• Context of the organization
  • Leadership
  • Planning
  • Support
  • Operation
  • Performance evaluation
  • Improvement

Words such as "context," "leadership," "support" and "operation" imply that companies will need to look outward, both in the sense of considering external environmental factors, but also in the sense of have a broader outlook on environmental issues in general. Companies therefore will need to consider how their entire business strategy can impact the environment around them, and perhaps how they can influence their supply chains and customers – and, in turn, how unexpected and external environmental conditions can impact their business. 

Although companies currently do use management systems to manage their impact on the environment, the environment increasingly is seen as a risk to business – in particular, external environmental risks and what to do about them in the long term. As a result, company strategies may need to consider issues such as climate change and water scarcity in the communities they operate in. Similarly, the continued availability of resources is a major concern for many businesses, so a more sustainable, outward-looking approach is becoming essential. 

On the other hand, in terms of improving the content of the standard, it is worth noting points 12 and 20 of the aforementioned 24 recommendations. Point 12 states, "Address the concept of ‘demonstration of the commitment to legal compliance.'" There are different views on what the requirement for "commitment to compliance" should deliver in practice in certified EMSs – this variance could be addressed in the revision. 

Point 20, meanwhile, states, "Clearly describe and communicate the approach/mechanism of achieving legal compliance in ISO 14001 (e.g. in the Annex)."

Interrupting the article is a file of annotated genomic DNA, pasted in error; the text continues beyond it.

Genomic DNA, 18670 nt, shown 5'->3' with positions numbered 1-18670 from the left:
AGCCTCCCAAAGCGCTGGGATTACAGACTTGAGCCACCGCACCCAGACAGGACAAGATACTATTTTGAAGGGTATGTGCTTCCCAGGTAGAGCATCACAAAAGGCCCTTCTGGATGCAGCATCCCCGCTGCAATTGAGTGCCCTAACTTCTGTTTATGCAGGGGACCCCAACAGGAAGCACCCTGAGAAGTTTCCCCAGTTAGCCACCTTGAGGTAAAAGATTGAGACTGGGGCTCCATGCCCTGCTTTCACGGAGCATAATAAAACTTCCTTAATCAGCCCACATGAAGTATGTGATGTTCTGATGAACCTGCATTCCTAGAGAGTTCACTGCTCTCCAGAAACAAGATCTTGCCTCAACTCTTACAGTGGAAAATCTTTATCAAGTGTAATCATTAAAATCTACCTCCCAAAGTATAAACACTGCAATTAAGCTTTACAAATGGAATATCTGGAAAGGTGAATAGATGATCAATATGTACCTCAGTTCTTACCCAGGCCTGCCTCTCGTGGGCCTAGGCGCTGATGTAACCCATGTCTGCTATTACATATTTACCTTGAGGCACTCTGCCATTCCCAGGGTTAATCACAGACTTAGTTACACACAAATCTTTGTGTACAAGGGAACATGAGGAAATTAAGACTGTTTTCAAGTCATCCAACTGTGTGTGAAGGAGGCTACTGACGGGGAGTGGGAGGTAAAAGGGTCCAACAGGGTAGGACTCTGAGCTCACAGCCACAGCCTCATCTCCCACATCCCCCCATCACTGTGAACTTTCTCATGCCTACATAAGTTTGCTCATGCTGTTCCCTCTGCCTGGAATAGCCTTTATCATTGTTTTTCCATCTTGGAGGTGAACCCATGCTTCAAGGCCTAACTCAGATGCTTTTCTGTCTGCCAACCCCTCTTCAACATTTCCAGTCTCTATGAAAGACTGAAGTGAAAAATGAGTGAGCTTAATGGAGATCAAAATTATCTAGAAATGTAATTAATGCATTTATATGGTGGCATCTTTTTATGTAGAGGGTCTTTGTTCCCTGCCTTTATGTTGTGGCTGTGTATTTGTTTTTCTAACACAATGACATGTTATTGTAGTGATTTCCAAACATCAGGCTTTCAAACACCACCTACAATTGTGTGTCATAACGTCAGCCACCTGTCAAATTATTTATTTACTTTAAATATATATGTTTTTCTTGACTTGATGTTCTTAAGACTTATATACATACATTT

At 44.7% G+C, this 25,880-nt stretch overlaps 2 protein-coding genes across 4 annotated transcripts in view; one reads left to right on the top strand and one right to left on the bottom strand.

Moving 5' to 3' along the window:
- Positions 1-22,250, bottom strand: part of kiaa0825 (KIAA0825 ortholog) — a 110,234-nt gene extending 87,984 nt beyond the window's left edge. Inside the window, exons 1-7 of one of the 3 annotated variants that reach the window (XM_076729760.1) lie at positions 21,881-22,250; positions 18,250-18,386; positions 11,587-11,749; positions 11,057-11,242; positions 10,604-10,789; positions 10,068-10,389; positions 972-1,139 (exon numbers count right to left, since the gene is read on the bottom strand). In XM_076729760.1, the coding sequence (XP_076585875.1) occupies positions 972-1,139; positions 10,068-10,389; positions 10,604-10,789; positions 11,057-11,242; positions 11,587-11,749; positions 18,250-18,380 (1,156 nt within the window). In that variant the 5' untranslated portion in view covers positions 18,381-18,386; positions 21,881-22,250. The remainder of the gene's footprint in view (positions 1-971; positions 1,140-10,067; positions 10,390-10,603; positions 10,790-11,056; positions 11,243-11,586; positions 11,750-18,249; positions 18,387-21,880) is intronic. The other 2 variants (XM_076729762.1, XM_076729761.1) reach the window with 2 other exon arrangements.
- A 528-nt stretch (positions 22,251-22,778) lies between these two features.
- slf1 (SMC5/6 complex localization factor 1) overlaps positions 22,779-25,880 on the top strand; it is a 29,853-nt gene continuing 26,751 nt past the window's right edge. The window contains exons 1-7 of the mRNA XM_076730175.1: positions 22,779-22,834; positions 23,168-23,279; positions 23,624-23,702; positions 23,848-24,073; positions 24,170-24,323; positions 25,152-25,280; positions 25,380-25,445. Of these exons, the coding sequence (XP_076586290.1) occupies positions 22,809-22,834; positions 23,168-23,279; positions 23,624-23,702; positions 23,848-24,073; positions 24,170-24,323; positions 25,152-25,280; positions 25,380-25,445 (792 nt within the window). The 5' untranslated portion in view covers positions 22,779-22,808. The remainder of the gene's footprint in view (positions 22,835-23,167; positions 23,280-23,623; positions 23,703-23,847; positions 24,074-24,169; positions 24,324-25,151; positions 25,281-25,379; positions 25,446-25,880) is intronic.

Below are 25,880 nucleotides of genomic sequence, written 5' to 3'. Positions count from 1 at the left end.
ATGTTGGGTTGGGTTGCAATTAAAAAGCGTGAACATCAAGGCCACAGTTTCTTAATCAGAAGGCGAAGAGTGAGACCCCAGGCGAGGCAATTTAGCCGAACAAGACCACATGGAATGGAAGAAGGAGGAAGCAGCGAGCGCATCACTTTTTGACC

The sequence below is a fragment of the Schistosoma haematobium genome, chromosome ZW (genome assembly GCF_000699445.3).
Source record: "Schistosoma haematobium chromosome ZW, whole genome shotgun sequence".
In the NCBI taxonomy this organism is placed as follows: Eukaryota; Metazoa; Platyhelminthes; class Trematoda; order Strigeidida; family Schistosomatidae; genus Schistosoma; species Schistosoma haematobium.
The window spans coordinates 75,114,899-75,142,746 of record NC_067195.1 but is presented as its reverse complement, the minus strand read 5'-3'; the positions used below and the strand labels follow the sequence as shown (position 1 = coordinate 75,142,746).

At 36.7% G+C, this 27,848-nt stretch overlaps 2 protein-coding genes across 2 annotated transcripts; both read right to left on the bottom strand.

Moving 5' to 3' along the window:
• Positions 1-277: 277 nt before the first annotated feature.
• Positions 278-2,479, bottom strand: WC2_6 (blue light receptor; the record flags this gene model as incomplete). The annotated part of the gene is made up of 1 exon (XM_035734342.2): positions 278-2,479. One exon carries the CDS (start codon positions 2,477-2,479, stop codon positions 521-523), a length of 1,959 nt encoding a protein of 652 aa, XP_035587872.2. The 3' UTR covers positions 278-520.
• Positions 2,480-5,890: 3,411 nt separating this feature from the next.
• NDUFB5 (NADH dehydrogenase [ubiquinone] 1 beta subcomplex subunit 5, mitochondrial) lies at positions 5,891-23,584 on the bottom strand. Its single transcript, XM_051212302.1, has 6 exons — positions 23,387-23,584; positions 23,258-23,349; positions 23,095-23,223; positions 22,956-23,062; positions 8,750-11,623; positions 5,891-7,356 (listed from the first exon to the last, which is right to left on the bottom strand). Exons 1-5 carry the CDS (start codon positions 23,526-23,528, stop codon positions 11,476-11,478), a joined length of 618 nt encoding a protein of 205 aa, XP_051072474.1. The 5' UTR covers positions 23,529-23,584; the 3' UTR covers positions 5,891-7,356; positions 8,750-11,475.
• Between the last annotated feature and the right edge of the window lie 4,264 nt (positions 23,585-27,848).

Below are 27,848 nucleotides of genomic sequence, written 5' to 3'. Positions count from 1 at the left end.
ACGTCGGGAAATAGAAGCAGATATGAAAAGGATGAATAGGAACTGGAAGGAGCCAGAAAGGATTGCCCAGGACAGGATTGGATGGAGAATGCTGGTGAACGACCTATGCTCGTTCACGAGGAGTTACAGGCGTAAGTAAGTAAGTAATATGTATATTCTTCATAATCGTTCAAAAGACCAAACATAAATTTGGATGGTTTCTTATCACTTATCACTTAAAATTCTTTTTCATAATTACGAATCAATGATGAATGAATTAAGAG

Survey Says

Many stakeholders and interested parties across the world have been or will be submitting papers and opinions to the review committee to provide valuable input. The Institute of Environmental Management and Assessment (IEMA) in the U.K., for example, carried out a survey among its membership in April 2012 that formed the basis of their submission to the ISO review committee. With 1,650 respondents, the survey generated some interesting results, which can be seen as a reflection of wider opinion among practitioners:

  • 92 percent of respondents wanted ISO to clarify how organizations should demonstrate their commitment to compliance.
  • 90 percent agreed with a requirement that organizations should be required to demonstrate knowledge and understanding of their legal compliance status.

It is clear, therefore, that refocusing and clarifying the provisions on legal compliance are two of the main priorities of the revision. In practice, this likely will compel companies to better demonstrate their compliance status on an ongoing basis rather than reacting to audit findings after the event.

Tjeerd Hendel-Blackford is a program and business development manager with Enhesa. He has over 10 years of experience as an EHS policy, regulatory and management expert. He holds affiliate membership of IOSH and is an associate member of IEMA.